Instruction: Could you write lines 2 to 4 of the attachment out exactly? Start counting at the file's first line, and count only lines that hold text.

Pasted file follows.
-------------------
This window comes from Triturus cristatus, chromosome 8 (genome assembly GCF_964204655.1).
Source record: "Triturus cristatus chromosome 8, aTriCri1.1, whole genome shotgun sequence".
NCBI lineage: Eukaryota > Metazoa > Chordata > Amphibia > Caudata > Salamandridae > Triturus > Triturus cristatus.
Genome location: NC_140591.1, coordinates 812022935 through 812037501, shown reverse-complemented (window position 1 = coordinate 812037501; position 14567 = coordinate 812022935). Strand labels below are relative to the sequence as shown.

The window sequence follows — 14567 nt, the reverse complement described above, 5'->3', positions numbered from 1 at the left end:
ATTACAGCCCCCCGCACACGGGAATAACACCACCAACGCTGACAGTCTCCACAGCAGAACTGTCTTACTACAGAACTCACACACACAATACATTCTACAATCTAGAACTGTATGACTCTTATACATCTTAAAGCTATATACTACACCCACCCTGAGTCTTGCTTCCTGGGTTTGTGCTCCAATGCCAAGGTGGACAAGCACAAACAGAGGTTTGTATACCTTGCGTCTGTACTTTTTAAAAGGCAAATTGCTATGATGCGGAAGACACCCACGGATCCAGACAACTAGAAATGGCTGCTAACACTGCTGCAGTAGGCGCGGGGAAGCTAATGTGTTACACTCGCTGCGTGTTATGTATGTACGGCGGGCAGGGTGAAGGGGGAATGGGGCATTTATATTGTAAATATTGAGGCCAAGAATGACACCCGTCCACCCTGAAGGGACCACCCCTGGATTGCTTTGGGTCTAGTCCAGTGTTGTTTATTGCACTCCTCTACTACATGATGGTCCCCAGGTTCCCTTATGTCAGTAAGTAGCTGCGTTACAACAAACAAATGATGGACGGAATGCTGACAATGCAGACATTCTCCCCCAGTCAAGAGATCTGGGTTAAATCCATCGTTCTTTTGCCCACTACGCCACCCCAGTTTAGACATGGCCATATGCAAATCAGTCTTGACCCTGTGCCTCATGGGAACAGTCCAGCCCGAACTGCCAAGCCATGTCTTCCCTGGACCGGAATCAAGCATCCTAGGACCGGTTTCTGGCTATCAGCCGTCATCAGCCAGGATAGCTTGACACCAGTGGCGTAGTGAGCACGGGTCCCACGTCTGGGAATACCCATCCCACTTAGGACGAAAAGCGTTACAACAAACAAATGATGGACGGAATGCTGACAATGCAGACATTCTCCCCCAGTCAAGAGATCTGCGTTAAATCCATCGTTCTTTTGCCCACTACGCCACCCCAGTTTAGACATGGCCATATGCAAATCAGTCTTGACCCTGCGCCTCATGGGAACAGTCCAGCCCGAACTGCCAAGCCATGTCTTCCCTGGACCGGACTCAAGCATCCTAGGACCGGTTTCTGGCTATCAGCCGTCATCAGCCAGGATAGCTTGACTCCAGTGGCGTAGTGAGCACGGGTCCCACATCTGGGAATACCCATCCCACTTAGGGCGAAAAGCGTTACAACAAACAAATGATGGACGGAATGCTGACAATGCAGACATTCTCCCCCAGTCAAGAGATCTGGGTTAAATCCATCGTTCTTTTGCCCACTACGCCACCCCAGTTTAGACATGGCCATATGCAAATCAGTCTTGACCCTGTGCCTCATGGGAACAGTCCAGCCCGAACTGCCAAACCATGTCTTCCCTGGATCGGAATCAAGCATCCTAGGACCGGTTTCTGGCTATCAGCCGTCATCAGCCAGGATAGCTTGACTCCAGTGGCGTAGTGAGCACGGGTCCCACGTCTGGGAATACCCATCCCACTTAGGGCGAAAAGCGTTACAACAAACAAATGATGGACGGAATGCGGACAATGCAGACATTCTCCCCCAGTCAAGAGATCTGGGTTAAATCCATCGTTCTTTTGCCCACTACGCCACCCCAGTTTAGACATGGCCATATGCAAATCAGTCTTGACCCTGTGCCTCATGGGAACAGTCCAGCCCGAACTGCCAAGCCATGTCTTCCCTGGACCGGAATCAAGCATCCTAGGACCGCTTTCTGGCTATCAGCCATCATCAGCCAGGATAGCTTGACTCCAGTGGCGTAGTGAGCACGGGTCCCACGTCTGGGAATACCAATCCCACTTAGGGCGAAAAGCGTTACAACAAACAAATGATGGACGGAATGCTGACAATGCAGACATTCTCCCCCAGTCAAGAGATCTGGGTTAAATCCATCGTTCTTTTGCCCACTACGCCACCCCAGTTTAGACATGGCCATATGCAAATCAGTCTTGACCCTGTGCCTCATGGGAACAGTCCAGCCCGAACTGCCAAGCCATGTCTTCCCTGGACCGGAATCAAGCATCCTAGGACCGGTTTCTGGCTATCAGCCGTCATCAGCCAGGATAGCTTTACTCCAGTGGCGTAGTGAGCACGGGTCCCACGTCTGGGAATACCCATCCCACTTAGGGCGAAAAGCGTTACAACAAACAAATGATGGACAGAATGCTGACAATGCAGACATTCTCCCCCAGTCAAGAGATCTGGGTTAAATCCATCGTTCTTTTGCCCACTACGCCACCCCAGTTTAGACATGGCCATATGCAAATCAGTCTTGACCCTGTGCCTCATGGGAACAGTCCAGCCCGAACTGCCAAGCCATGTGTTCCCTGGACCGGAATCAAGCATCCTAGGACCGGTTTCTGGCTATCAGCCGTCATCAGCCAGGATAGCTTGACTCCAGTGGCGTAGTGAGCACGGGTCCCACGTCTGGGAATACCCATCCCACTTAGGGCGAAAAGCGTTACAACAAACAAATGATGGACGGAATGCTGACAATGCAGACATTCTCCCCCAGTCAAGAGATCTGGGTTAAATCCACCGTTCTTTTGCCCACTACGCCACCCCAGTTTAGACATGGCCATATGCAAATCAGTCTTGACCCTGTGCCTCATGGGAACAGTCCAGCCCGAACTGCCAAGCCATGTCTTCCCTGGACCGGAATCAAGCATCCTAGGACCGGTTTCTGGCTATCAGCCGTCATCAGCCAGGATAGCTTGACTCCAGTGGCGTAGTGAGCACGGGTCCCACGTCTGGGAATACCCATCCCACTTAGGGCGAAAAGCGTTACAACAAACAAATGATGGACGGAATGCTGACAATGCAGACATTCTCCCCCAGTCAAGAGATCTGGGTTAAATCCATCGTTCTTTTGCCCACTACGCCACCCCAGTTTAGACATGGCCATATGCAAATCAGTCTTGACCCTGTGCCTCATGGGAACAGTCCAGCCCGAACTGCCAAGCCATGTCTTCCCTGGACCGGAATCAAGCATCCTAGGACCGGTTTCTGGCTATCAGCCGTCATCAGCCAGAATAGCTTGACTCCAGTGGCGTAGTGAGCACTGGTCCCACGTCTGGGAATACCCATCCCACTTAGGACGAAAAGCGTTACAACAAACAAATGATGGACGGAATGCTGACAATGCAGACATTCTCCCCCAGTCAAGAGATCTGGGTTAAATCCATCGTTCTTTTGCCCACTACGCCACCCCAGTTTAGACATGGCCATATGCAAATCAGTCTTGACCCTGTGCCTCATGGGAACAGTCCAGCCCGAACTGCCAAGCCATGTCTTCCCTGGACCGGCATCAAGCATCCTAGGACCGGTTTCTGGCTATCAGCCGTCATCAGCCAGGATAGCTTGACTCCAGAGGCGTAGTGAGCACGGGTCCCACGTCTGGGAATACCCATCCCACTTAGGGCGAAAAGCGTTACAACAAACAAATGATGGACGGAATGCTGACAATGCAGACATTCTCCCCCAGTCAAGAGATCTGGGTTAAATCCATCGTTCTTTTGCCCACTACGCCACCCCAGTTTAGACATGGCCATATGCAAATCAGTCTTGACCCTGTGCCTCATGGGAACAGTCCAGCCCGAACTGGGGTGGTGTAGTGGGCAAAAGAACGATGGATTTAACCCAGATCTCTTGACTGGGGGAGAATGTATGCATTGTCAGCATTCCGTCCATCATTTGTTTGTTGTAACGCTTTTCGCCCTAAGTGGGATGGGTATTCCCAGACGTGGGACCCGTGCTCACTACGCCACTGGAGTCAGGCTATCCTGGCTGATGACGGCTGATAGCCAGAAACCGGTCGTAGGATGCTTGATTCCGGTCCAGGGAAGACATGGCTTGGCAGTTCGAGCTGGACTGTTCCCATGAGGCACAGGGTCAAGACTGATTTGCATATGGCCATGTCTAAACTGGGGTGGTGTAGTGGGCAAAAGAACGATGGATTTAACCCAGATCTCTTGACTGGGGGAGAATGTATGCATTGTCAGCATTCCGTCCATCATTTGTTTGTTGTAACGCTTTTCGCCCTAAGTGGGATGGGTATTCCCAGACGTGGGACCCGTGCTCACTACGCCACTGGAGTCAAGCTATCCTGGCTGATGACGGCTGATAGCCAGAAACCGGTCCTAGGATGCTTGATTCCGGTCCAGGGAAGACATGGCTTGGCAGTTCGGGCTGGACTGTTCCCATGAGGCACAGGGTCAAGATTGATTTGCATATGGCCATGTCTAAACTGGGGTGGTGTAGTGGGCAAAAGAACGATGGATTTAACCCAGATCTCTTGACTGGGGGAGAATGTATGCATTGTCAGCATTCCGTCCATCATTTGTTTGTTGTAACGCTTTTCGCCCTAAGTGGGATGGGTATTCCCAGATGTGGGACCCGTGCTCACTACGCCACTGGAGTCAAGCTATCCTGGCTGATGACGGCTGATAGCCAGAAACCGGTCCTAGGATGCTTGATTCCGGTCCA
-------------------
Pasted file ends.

Source record: "Triturus cristatus chromosome 8, aTriCri1.1, whole genome shotgun sequence".
NCBI lineage: Eukaryota > Metazoa > Chordata > Amphibia > Caudata > Salamandridae > Triturus > Triturus cristatus.
Genome location: NC_140591.1, coordinates 812022935 through 812037501, shown reverse-complemented (window position 1 = coordinate 812037501; position 14567 = coordinate 812022935). Strand labels below are relative to the sequence as shown.